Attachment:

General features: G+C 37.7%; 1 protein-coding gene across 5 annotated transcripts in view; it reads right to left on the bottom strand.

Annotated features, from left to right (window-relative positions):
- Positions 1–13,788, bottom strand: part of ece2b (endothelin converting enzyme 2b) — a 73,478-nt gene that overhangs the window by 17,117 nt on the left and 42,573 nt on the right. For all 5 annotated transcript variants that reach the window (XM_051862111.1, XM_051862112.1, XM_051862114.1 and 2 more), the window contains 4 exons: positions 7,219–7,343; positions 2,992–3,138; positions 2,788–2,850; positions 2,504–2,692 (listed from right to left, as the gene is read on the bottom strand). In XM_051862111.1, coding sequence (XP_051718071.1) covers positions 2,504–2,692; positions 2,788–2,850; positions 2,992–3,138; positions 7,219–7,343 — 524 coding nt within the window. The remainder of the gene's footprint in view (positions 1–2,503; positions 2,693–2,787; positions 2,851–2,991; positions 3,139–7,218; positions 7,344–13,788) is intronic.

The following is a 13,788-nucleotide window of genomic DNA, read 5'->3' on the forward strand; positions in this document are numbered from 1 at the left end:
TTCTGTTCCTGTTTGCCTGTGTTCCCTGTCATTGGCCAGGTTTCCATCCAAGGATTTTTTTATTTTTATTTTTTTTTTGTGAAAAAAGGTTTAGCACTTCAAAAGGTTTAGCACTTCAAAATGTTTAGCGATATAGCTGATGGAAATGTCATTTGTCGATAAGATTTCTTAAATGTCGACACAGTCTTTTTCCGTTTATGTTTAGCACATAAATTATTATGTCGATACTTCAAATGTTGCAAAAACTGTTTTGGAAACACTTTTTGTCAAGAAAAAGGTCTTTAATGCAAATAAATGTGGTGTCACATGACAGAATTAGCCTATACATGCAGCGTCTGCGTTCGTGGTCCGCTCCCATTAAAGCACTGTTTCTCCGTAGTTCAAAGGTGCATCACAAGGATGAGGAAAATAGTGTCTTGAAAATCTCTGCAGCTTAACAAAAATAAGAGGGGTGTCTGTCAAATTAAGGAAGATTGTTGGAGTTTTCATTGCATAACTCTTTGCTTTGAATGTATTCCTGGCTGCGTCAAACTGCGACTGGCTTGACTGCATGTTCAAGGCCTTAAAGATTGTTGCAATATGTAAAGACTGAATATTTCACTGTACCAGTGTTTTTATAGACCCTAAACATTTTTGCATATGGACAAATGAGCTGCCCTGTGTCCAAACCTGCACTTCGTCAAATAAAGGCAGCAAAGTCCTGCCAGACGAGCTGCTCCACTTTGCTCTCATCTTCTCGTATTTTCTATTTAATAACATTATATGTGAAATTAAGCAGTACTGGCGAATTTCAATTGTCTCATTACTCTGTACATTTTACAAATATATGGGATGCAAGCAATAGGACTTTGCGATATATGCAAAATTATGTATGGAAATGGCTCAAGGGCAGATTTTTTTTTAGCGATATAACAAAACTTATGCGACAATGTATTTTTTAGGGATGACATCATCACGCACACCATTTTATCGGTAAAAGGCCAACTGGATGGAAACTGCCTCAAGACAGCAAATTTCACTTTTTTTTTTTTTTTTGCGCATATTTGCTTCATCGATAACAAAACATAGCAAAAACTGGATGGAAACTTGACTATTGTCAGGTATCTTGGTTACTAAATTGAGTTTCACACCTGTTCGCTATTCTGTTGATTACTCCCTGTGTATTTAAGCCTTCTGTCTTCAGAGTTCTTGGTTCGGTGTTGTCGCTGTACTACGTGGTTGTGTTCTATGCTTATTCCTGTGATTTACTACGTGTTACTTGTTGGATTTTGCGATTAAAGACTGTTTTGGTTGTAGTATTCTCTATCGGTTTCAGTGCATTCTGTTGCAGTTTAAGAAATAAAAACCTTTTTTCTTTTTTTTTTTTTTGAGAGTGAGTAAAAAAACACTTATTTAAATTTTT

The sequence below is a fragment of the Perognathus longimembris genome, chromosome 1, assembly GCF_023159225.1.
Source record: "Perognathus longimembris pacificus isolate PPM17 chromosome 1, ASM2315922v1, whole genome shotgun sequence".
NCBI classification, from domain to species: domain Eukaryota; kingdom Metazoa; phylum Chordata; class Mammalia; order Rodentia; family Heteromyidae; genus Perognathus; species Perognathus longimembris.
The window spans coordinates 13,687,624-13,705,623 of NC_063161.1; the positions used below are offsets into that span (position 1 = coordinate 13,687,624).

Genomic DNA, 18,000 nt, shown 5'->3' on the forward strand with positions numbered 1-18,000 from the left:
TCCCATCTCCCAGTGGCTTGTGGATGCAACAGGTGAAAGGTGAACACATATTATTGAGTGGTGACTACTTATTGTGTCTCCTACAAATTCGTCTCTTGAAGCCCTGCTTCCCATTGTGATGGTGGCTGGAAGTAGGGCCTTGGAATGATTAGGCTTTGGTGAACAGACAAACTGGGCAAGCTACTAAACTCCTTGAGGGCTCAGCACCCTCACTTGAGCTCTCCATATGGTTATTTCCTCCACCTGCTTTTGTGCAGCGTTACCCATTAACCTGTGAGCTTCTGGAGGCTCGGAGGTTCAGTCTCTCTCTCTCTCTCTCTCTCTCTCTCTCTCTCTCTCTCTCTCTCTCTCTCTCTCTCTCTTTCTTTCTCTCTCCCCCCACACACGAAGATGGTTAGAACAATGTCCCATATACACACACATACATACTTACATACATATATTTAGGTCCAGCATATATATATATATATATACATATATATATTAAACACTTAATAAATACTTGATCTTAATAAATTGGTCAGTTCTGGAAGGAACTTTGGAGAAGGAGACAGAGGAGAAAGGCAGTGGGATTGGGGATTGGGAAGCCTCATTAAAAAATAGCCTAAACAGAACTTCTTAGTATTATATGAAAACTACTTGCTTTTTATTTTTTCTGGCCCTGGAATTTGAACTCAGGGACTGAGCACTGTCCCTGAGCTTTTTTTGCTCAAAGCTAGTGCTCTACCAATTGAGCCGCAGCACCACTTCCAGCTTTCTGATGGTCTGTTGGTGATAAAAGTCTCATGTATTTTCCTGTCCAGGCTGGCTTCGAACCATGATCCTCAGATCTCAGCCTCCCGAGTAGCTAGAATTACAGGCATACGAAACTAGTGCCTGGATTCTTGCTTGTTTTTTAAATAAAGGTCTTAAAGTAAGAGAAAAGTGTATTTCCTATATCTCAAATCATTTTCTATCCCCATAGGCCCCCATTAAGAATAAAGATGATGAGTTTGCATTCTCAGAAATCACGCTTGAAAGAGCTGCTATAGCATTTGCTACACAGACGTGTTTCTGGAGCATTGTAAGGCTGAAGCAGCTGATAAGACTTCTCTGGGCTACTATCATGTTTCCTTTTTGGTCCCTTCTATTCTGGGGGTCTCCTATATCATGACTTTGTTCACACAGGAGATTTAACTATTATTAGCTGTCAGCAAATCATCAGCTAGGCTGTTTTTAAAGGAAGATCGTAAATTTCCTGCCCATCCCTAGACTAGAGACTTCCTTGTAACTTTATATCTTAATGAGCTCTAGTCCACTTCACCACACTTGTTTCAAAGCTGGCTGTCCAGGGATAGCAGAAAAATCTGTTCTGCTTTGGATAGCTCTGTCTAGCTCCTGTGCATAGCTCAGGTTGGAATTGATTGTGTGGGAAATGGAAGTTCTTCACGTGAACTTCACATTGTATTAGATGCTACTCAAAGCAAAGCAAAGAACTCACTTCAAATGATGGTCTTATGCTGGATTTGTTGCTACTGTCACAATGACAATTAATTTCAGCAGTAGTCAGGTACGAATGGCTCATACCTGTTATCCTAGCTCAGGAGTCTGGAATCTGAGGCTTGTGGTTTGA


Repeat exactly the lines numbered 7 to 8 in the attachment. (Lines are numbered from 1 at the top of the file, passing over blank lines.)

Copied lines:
Source record: "Perognathus longimembris pacificus isolate PPM17 chromosome 1, ASM2315922v1, whole genome shotgun sequence".
NCBI classification, from domain to species: domain Eukaryota; kingdom Metazoa; phylum Chordata; class Mammalia; order Rodentia; family Heteromyidae; genus Perognathus; species Perognathus longimembris.